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OLD SUNSPOT SET TO RETURN: The quieting of sunspot AR2205 has prompted NOAA forecasters to lower the odds of an X-class flare today to only 10%. However, they are raising the odds again tomorrow when old sunspot AR2192 is expected to return from its two-week trip around the farside of the sun. In late October, AR2192 unleashed six intense X-flares. If it still possesses any of its former vigor, the old sunspot could bring a sharp uptick in solar activity. NOAA estimates a 30% chance of X-flares on Nov. 12-13. Solar flare alerts: text, voice
HISTORIC COMET LANDING TOMORROW: The European Space Agency is about to make history: On Nov. 12th, it is going to land on a comet. The action begins Wednesday at 08:35 UT when ESA's Rosetta spacecraft drops a probe named "Philae" onto the core of Comet 67P. This video shows what happens next:
In the past, nations of Earth have landed on planets, moons, and asteroids, but never before on a comet. This is an important and daring first. "A comet is unlike any other planetary body that we've attempted to land on," says Claudia Alexander of the US Rosetta Project at JPL. "Getting Philae down successfully will be an incredible achievement for humankind."
"How hard is this landing?" asks Art Chmielewski, the US Rosetta Project Manager. "Consider this: The comet will be moving 40 times faster than a speeding bullet, spinning, shooting out gas and welcoming Rosetta on the surface with boulders, cracks, scarps and possibly meters of dust!"
Philae will take 7 hours to fall 22.5 km from the spacecraft to the comet--an interval some mission scientists are calling "The Seven Hours of Terror." Confirmation of the landing will reach ground stations on Wednesday at approximately 1600 UT. You can follow the descent as it happens by tuning in to ESA's #CometLanding webcast.
Realtime Comet Photo Gallery
GENTLE IMPACT PRODUCES MINOR GEOMAGNETIC STORM: A CME sideswiped Earth's magnetic field on Nov. 10th. The impact was weak, yet nevertheless sparked a G1-class geomagnetic storm and auroras around the poles. Marketa S. Murray sends this picture from outside Fairbanks, Alaska:
"We some 'Alaska rain' in Fairbanks this morning," says Murray. "Beautiful!"
The CME that sparked the display traveled to Earth at about 600 km/s. As CMEs go, that is slow. Because the storm cloud was relatively plodding, it did not develop a shock wave at its leading edge--hence the weak impact and minor storm.
Geomagnetic unrest should continue around the poles for the next 24 hours as CME effects subside. Arctic sky watchers, remain alert for auroras. Aurora alerts: text, voice
Realtime Aurora Photo Gallery
Realtime Space Weather Photo Gallery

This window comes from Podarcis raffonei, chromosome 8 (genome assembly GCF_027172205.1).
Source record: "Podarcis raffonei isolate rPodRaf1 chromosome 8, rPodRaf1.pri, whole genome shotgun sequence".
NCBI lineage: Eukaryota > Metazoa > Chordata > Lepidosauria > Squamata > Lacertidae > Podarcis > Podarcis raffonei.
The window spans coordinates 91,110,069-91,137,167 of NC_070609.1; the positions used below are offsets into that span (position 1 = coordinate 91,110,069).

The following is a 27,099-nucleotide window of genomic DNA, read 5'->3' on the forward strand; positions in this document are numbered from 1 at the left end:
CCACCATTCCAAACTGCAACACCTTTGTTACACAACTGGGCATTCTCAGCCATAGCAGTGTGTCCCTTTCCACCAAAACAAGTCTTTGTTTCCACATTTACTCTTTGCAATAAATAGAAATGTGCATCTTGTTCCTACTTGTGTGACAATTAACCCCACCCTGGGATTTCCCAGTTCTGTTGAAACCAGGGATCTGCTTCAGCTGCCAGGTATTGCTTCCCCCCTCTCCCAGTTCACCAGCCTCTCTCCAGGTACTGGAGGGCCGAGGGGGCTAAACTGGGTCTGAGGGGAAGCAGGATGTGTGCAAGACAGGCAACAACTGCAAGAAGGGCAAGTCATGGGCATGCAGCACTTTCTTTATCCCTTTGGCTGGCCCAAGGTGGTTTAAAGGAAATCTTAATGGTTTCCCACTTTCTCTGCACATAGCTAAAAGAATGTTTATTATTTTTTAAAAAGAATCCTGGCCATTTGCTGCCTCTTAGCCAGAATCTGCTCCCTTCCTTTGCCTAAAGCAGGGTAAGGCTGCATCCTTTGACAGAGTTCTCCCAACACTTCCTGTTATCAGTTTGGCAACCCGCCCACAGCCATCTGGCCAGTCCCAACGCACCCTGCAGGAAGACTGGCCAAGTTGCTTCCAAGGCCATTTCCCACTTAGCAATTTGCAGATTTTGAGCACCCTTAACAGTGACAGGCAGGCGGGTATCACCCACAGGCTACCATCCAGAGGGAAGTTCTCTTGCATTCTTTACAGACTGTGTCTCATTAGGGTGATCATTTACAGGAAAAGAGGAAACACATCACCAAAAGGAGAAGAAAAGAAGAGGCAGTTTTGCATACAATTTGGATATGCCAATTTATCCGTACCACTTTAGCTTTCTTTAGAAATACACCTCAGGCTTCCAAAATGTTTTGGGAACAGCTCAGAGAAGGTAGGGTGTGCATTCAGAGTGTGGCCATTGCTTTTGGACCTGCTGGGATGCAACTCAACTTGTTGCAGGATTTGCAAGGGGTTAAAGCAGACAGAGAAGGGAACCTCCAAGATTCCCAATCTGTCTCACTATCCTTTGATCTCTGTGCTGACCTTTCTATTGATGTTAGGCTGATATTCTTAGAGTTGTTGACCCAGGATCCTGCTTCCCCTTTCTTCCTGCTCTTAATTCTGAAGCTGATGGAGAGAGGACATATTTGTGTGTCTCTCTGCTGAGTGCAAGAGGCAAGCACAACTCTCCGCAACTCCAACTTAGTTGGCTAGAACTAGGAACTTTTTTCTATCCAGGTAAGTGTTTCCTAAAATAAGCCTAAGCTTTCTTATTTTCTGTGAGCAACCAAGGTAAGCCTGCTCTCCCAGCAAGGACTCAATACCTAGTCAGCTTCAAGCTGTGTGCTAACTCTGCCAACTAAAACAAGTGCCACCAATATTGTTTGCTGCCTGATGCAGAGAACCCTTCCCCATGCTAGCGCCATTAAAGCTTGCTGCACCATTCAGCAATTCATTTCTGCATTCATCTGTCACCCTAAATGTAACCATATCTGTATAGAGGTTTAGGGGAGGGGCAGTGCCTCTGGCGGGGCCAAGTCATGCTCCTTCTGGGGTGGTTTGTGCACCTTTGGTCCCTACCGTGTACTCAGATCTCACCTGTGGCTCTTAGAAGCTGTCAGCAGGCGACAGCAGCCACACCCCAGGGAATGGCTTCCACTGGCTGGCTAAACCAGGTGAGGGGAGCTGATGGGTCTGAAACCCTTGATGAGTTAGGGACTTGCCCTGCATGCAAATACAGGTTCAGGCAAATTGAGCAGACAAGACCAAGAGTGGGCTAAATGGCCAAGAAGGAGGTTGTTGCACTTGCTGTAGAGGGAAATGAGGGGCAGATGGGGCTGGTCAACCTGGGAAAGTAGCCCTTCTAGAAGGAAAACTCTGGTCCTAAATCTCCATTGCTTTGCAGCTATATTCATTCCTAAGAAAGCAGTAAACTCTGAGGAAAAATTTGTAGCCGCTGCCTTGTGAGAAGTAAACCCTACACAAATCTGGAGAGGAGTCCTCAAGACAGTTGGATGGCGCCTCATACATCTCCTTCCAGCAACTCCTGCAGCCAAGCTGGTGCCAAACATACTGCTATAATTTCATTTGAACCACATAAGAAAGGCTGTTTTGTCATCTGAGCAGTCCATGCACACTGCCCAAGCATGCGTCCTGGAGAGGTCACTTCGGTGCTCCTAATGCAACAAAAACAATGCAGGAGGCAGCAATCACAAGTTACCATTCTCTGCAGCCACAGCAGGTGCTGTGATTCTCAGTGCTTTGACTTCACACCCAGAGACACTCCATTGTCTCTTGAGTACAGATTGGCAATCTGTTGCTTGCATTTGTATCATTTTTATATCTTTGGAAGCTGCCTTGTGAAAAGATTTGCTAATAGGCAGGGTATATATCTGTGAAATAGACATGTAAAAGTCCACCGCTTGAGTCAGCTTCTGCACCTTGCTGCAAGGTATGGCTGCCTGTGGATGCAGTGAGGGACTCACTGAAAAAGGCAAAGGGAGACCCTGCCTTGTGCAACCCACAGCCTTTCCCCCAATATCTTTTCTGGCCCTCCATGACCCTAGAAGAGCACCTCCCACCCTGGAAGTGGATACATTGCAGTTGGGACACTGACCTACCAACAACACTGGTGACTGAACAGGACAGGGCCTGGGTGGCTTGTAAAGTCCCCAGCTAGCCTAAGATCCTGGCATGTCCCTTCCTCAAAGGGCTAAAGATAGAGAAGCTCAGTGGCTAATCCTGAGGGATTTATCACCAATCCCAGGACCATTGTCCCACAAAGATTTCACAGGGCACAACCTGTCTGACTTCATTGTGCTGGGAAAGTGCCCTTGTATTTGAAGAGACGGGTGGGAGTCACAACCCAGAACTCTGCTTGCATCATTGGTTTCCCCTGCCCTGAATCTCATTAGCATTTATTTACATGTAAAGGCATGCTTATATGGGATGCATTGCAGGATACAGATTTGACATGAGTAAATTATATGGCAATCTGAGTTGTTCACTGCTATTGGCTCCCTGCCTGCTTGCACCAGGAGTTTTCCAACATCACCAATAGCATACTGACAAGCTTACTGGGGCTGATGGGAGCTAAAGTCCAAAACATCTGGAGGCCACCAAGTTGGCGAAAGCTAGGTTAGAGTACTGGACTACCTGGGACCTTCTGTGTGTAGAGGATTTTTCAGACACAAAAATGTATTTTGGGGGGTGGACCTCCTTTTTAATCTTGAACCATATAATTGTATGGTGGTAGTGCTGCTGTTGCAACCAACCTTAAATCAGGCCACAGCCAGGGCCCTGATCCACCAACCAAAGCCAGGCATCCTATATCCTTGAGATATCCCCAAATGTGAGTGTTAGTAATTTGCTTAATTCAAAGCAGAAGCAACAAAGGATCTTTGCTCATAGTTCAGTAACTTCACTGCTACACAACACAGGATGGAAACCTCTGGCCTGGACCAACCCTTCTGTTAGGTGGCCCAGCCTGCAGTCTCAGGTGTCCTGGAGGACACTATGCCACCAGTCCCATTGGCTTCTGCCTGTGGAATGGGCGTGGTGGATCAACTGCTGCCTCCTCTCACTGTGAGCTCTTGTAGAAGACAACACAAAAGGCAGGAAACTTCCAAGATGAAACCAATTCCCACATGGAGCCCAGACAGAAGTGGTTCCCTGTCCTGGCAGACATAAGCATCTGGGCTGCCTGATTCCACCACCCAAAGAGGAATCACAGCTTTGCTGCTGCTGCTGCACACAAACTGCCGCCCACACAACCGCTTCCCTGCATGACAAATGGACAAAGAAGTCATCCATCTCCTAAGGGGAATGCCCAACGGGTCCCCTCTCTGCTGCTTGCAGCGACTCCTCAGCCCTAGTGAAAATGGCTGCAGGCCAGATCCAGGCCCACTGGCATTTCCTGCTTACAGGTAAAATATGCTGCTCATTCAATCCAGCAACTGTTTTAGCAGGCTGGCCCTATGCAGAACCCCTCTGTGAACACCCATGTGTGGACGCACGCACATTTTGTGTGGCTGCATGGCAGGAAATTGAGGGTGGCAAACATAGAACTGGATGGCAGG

Realtime Eclipse Photo Gallery
Every night, a network of NASA all-sky cameras scans the skies above the United States for meteoritic fireballs. Automated software maintained by NASA's Meteoroid Environment Office calculates their orbits, velocity, penetration depth in Earth's atmosphere and many other characteristics. Daily results are presented here on Spaceweather.com.
On Nov. 11, 2014, the network reported 66 fireballs.
(53 sporadics, 10 Northern Taurids, 2 omicron Eridanids, 1 chi Taurid)
In this diagram of the inner solar system, all of the fireball orbits intersect at a single point--Earth. The orbits are color-coded by velocity, from slow (red) to fast (blue). [Larger image] [movies]
Potentially Hazardous Asteroids (PHAs
) are space rocks larger than approximately 100m that can come closer to Earth than 0.05 AU. None of the known PHAs is on a collision course with our planet, although astronomers are finding new ones
all the time.
On November 11, 2014 there were 1511 potentially hazardous asteroids.
Recent & Upcoming Earth-asteroid encounters: Notes: LD means "Lunar Distance." 1 LD = 384,401 km, the distance between Earth and the Moon. 1 LD also equals 0.00256 AU. MAG is the visual magnitude of the asteroid on the date of closest approach.
|Asteroid || |
|2014 UD192 || |
|2004 JN13 || |
|1998 SS49 || |
|2005 UH3 || |
|2007 EJ || |
|1991 VE || |
| ||The official U.S. government space weather bureau |
| ||The first place to look for information about sundogs, pillars, rainbows and related phenomena. |
| ||Researchers call it a "Hubble for the sun." SDO is the most advanced solar observatory ever. |
| ||3D views of the sun from NASA's Solar and Terrestrial Relations Observatory |
| ||Realtime and archival images of the Sun from SOHO. |
| ||from the NOAA Space Environment Center |
| ||the underlying science of space weather |